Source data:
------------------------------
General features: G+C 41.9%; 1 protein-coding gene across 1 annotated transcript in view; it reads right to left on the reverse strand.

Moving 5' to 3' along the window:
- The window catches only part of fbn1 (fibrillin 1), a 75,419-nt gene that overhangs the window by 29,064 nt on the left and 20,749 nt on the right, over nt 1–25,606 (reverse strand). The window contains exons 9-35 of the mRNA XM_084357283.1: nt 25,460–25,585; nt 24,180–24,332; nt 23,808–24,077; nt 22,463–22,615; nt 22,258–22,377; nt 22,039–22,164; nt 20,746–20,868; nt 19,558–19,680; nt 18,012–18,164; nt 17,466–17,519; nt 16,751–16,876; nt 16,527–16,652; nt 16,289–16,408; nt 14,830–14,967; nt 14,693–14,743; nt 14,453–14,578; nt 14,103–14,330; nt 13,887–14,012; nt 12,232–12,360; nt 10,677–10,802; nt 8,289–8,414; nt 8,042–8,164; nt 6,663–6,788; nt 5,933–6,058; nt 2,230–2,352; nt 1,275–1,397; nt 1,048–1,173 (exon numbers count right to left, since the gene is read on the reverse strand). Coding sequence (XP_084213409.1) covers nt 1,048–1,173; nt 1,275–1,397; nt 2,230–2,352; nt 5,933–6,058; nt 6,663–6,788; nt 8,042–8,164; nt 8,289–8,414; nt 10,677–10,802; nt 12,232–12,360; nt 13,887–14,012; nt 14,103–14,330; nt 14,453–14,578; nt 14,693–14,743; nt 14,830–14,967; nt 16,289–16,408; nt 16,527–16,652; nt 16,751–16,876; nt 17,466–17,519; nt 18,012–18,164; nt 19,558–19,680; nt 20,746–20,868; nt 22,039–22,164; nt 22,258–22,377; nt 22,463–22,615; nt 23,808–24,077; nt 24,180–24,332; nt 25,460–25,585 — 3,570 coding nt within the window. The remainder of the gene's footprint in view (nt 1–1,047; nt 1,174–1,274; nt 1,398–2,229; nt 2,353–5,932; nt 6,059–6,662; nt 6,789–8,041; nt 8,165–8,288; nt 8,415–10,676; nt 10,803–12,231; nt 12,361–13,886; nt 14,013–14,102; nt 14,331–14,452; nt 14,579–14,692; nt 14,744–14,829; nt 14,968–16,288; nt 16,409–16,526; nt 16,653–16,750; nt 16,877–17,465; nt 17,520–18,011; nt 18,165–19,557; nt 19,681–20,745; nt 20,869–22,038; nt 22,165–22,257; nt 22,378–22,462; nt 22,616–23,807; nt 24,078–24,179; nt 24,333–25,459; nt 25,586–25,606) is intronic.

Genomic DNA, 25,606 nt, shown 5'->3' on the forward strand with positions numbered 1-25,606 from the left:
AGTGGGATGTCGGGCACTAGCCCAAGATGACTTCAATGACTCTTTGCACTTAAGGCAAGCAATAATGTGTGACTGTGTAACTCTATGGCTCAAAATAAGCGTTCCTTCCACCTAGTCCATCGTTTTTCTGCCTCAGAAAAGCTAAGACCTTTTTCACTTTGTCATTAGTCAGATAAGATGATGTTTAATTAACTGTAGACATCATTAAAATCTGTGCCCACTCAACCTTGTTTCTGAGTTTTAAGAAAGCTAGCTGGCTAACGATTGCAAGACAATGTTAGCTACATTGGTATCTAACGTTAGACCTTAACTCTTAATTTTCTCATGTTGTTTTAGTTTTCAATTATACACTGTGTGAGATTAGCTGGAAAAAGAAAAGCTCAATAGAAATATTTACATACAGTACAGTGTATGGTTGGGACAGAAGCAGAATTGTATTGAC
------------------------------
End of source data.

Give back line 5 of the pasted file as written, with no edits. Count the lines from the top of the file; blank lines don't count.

AGTGGGATGTCGGGCACTAGCCCAAGATGACTTCAATGACTCTTTGCACTTAAGGCAAGCAATAATGTGTGACTGTGTAACTCTATGGCTCAAAATAAGCGTTCCTTCCACCTAGTCCATCGTTTTTCTGCCTCAGAAAAGCTAAGACCTTTTTCACTTTGTCATTAGTCAGATAAGATGATGTTTAATTAACTGTAGACATCATTAAAATCTGTGCCCACTCAACCTTGTTTCTGAGTTTTAAGAAAGCTAGCTGGCTAACGATTGCAAGACAATGTTAGCTACATTGGTATCTAACGTTAGACCTTAACTCTTAATTTTCTCATGTTGTTTTAGTTTTCAATTATACACTGTGTGAGATTAGCTGGAAAAAGAAAAGCTCAATAGAAATATTTACATACAGTACAGTGTATGGTTGGGACAGAAGCAGAATTGTATTGAC